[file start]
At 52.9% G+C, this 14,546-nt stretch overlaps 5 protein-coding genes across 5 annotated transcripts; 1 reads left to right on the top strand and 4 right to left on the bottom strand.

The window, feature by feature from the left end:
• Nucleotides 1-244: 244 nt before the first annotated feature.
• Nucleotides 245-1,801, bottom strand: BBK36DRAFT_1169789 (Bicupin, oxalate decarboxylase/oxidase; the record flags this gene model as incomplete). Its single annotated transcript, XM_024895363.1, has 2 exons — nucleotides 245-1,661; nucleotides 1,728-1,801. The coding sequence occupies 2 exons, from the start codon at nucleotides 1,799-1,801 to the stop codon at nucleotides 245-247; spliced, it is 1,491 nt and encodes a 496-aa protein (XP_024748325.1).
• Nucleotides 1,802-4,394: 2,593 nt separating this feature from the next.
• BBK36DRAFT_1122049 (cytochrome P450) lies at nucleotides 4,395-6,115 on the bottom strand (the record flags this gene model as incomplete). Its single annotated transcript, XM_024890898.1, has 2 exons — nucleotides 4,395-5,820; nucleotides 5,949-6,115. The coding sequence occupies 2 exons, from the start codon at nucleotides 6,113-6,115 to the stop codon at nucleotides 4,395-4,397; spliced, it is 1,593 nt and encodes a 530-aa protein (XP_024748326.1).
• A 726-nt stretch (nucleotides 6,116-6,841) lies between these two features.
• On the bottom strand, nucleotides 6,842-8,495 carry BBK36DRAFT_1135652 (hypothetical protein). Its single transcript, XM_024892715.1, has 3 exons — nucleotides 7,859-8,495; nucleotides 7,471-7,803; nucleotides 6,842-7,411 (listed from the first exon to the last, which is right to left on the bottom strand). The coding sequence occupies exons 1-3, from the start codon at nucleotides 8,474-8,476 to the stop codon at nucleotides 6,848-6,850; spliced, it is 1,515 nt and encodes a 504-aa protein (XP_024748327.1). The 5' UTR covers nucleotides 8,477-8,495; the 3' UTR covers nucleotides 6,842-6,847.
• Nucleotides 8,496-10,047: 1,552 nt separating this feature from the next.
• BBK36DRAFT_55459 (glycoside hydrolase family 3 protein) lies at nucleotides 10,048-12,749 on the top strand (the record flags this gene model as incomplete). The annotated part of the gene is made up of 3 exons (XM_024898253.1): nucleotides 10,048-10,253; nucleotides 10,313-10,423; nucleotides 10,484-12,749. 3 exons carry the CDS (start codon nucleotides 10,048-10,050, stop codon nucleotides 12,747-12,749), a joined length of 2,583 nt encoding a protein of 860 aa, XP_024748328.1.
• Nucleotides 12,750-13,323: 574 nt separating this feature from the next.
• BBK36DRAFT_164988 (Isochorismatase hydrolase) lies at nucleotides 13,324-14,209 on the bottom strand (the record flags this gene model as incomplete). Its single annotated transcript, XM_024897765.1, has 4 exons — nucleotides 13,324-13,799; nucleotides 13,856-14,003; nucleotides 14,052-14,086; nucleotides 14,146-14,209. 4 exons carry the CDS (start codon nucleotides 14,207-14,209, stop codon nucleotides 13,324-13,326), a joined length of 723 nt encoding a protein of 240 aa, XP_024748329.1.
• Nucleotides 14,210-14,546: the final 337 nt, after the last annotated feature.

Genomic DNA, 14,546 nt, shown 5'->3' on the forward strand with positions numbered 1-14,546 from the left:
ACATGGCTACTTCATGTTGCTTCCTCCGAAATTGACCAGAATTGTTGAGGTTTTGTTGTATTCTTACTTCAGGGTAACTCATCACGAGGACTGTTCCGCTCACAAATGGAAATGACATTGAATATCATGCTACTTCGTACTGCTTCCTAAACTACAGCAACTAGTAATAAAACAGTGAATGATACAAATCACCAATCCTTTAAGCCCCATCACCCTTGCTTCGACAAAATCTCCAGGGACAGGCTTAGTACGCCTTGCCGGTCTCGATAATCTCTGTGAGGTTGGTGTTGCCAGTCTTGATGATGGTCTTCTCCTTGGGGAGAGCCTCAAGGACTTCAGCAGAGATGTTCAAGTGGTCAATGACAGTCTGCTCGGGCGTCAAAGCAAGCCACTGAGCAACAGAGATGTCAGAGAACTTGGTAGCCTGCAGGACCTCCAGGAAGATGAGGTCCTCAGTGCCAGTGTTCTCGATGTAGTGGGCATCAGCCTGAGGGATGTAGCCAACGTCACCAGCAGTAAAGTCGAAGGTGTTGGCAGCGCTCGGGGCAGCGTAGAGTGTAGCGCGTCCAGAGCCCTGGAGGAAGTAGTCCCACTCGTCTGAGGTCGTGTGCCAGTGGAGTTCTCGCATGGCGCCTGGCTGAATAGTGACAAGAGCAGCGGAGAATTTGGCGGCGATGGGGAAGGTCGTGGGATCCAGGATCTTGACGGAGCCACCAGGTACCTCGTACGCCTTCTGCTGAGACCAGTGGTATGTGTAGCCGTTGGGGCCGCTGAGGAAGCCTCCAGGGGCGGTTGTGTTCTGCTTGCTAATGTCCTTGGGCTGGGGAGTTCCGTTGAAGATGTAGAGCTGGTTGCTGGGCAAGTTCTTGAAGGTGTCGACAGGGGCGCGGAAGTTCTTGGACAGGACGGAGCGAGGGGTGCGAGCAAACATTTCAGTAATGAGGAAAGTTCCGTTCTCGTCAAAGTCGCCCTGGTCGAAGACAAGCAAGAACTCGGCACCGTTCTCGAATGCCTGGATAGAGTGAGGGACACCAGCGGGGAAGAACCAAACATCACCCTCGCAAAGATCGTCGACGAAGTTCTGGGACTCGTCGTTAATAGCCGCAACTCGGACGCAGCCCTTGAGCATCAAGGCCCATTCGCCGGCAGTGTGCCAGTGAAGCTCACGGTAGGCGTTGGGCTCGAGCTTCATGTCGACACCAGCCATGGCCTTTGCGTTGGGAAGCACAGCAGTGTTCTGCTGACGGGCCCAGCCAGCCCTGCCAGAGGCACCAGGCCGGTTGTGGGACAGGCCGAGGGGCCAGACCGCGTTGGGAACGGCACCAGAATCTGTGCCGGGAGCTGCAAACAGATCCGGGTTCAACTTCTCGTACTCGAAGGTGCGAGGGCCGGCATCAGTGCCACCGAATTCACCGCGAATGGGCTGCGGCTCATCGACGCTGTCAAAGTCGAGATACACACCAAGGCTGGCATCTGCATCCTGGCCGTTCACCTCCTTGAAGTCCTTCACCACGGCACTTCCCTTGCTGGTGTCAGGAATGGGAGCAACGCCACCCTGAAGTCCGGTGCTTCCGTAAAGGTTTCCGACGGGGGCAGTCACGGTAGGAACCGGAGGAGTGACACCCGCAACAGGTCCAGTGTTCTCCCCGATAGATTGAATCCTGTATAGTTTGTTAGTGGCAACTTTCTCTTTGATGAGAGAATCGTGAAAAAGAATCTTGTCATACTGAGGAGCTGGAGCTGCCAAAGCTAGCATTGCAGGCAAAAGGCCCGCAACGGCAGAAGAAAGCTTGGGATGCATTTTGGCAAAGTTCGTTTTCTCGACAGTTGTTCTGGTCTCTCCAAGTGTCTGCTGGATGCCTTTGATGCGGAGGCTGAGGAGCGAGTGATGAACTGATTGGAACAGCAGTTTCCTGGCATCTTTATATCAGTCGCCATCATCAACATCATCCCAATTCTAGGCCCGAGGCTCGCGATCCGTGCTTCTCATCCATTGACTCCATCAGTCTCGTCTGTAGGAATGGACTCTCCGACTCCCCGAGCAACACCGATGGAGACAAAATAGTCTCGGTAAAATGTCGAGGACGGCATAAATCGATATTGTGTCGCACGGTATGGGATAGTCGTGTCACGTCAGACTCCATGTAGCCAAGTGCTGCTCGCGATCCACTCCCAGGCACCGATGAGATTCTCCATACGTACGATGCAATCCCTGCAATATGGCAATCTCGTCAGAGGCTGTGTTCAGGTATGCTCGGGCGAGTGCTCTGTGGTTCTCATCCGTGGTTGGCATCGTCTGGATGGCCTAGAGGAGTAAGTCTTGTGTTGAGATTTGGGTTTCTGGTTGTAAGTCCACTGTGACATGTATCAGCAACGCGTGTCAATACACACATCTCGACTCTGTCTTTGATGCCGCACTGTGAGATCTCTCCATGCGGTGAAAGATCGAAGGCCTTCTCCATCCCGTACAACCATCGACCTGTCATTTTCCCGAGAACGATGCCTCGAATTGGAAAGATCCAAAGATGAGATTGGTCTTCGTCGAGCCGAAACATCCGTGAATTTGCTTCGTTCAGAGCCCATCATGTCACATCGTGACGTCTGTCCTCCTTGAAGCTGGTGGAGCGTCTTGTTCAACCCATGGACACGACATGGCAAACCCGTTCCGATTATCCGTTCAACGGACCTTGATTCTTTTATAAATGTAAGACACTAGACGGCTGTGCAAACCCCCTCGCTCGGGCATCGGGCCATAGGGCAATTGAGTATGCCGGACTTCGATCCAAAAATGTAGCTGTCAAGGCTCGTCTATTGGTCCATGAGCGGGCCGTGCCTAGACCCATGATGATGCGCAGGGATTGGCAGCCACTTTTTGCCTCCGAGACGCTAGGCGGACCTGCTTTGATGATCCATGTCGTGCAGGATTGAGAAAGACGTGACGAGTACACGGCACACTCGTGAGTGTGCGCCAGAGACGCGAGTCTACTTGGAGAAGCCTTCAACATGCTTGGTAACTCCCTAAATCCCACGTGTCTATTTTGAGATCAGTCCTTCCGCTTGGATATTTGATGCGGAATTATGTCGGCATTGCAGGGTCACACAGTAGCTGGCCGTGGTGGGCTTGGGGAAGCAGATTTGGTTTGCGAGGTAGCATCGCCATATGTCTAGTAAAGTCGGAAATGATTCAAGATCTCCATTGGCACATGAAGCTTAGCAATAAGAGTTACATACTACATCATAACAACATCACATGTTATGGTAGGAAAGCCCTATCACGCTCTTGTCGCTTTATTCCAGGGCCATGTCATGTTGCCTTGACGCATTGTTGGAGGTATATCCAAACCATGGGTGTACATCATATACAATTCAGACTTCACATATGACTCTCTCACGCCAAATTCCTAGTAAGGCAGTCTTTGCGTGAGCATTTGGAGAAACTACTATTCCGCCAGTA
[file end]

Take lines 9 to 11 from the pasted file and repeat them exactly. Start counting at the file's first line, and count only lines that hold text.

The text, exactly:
• Nucleotides 8,496-10,047: 1,552 nt separating this feature from the next.
• BBK36DRAFT_55459 (glycoside hydrolase family 3 protein) lies at nucleotides 10,048-12,749 on the top strand (the record flags this gene model as incomplete). The annotated part of the gene is made up of 3 exons (XM_024898253.1): nucleotides 10,048-10,253; nucleotides 10,313-10,423; nucleotides 10,484-12,749. 3 exons carry the CDS (start codon nucleotides 10,048-10,050, stop codon nucleotides 12,747-12,749), a joined length of 2,583 nt encoding a protein of 860 aa, XP_024748328.1.
• Nucleotides 12,750-13,323: 574 nt separating this feature from the next.